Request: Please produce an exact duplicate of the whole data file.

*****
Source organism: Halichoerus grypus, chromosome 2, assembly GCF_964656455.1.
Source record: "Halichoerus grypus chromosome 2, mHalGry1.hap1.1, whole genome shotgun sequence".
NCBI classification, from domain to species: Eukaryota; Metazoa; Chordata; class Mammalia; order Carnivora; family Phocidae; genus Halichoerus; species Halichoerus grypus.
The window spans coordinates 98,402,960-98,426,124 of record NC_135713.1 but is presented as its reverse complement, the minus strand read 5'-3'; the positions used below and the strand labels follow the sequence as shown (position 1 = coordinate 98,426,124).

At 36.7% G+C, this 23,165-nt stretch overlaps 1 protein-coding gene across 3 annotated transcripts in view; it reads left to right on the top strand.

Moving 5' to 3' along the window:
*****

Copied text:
Source organism: Halichoerus grypus, chromosome 2, assembly GCF_964656455.1.
Source record: "Halichoerus grypus chromosome 2, mHalGry1.hap1.1, whole genome shotgun sequence".
NCBI classification, from domain to species: Eukaryota; Metazoa; Chordata; class Mammalia; order Carnivora; family Phocidae; genus Halichoerus; species Halichoerus grypus.
The window spans coordinates 98,402,960-98,426,124 of record NC_135713.1 but is presented as its reverse complement, the minus strand read 5'-3'; the positions used below and the strand labels follow the sequence as shown (position 1 = coordinate 98,426,124).

At 36.7% G+C, this 23,165-nt stretch overlaps 1 protein-coding gene across 3 annotated transcripts in view; it reads left to right on the top strand.

Moving 5' to 3' along the window: